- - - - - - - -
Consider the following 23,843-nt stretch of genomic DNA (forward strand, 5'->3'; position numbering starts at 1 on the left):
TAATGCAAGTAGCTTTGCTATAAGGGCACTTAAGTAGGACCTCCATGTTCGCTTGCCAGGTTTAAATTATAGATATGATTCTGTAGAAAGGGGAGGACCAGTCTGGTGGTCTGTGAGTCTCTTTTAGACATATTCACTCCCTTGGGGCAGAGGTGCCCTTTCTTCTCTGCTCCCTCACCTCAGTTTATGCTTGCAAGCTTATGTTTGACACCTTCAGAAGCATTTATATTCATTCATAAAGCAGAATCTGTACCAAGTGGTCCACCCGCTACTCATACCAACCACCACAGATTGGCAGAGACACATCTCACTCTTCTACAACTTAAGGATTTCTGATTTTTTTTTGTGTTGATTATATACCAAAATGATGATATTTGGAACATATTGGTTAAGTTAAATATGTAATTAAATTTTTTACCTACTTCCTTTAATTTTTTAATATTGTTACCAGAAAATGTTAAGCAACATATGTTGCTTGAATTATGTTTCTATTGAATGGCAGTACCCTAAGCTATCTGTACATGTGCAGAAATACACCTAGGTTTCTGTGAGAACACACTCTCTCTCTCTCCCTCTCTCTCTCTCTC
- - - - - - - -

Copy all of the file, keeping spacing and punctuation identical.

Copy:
Consider the following 23,843-nt stretch of genomic DNA (forward strand, 5'->3'; position numbering starts at 1 on the left):
TAATGCAAGTAGCTTTGCTATAAGGGCACTTAAGTAGGACCTCCATGTTCGCTTGCCAGGTTTAAATTATAGATATGATTCTGTAGAAAGGGGAGGACCAGTCTGGTGGTCTGTGAGTCTCTTTTAGACATATTCACTCCCTTGGGGCAGAGGTGCCCTTTCTTCTCTGCTCCCTCACCTCAGTTTATGCTTGCAAGCTTATGTTTGACACCTTCAGAAGCATTTATATTCATTCATAAAGCAGAATCTGTACCAAGTGGTCCACCCGCTACTCATACCAACCACCACAGATTGGCAGAGACACATCTCACTCTTCTACAACTTAAGGATTTCTGATTTTTTTTTGTGTTGATTATATACCAAAATGATGATATTTGGAACATATTGGTTAAGTTAAATATGTAATTAAATTTTTTACCTACTTCCTTTAATTTTTTAATATTGTTACCAGAAAATGTTAAGCAACATATGTTGCTTGAATTATGTTTCTATTGAATGGCAGTACCCTAAGCTATCTGTACATGTGCAGAAATACACCTAGGTTTCTGTGAGAACACACTCTCTCTCTCTCCCTCTCTCTCTCTCTC